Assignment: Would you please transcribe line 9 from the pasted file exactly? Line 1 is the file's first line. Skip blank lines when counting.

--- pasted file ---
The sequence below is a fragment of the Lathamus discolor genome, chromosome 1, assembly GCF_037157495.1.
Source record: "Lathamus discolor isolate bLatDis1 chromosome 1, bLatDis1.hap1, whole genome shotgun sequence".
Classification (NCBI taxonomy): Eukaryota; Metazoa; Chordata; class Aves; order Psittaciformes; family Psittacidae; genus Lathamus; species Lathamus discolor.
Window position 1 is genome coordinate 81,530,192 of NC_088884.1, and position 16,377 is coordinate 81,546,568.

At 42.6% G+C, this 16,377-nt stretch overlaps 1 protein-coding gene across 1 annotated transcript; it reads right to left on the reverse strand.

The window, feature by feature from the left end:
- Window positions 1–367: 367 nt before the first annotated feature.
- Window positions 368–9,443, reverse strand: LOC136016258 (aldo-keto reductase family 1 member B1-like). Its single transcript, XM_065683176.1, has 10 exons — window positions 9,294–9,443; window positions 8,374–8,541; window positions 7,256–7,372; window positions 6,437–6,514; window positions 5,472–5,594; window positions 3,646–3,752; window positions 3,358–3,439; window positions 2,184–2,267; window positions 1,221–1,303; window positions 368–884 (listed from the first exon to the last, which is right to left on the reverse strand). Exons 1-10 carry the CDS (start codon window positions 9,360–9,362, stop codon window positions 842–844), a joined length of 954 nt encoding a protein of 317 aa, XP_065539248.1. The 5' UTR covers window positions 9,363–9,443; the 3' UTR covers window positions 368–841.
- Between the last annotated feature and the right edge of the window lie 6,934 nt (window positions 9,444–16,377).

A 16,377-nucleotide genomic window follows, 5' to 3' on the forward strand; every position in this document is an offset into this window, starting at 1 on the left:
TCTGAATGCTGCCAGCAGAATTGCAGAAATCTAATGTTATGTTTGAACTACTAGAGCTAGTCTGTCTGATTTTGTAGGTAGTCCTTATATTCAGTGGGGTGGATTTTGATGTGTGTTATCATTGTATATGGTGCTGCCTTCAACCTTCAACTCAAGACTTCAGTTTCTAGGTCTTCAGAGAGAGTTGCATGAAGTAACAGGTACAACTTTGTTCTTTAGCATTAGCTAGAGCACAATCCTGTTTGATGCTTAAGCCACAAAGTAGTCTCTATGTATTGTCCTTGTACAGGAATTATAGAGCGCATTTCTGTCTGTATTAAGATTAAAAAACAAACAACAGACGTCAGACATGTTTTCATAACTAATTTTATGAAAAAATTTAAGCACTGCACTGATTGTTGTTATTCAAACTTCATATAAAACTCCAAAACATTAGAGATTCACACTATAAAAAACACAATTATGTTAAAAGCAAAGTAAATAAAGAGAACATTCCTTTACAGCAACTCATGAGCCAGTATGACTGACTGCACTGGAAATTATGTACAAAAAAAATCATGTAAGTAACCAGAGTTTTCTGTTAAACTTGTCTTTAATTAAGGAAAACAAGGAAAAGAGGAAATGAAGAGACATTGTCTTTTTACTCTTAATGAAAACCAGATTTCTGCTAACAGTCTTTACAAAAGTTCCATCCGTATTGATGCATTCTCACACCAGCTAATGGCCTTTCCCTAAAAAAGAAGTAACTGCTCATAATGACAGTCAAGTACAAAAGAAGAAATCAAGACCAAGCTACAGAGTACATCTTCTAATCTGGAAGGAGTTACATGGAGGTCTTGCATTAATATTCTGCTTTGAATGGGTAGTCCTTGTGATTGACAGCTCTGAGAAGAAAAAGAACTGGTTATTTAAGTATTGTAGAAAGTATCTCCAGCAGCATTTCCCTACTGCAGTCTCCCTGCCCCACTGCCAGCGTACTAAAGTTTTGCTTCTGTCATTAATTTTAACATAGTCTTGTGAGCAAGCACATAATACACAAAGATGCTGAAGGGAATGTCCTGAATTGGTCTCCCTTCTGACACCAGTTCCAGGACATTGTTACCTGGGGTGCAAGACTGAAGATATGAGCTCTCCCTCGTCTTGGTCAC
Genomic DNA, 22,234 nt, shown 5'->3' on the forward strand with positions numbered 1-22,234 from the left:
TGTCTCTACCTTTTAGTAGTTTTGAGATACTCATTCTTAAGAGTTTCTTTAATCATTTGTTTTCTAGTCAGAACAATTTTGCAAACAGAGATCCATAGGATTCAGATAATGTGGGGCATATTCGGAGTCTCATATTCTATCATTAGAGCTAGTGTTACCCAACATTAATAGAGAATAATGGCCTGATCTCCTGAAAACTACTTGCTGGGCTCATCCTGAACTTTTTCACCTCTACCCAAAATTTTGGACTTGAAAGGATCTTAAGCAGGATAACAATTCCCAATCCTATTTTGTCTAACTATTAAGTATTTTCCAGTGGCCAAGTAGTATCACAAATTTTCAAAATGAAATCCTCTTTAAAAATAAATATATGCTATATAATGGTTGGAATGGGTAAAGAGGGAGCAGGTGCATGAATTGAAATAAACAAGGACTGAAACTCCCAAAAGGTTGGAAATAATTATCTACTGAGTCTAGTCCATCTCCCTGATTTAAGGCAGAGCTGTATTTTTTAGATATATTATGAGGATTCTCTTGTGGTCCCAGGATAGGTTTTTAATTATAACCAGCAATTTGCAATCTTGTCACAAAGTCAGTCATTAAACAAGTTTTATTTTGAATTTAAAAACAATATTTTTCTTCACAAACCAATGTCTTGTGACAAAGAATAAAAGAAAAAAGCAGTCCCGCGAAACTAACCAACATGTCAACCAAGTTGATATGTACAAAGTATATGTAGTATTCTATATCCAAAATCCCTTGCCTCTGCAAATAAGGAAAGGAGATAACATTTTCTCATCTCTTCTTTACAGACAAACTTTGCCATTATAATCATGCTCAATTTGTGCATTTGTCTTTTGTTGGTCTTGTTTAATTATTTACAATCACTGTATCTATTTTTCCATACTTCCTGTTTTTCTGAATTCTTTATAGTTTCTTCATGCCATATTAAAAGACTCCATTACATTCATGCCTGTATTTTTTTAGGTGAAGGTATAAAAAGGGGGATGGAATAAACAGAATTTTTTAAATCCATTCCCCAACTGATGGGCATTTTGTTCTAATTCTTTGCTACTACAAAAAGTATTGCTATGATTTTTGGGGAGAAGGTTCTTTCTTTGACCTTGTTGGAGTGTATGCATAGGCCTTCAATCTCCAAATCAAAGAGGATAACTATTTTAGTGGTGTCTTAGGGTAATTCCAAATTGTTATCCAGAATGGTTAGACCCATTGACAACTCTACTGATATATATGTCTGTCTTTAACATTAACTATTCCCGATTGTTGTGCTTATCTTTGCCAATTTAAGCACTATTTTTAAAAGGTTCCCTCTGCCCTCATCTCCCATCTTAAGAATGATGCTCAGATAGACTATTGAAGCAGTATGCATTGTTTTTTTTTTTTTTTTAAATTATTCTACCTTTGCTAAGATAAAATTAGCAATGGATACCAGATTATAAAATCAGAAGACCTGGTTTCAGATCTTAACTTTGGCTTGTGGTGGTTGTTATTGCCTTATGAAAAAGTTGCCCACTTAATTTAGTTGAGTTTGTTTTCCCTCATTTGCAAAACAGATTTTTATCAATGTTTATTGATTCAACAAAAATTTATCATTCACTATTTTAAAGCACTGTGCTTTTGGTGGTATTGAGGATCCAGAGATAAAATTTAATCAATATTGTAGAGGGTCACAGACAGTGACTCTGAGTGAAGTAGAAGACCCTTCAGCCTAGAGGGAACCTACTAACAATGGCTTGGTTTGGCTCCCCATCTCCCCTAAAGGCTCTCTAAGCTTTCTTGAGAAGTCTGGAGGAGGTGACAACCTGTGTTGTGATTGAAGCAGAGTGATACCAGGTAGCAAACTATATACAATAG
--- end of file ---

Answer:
- Between the last annotated feature and the right edge of the window lie 6,934 nt (window positions 9,444–16,377).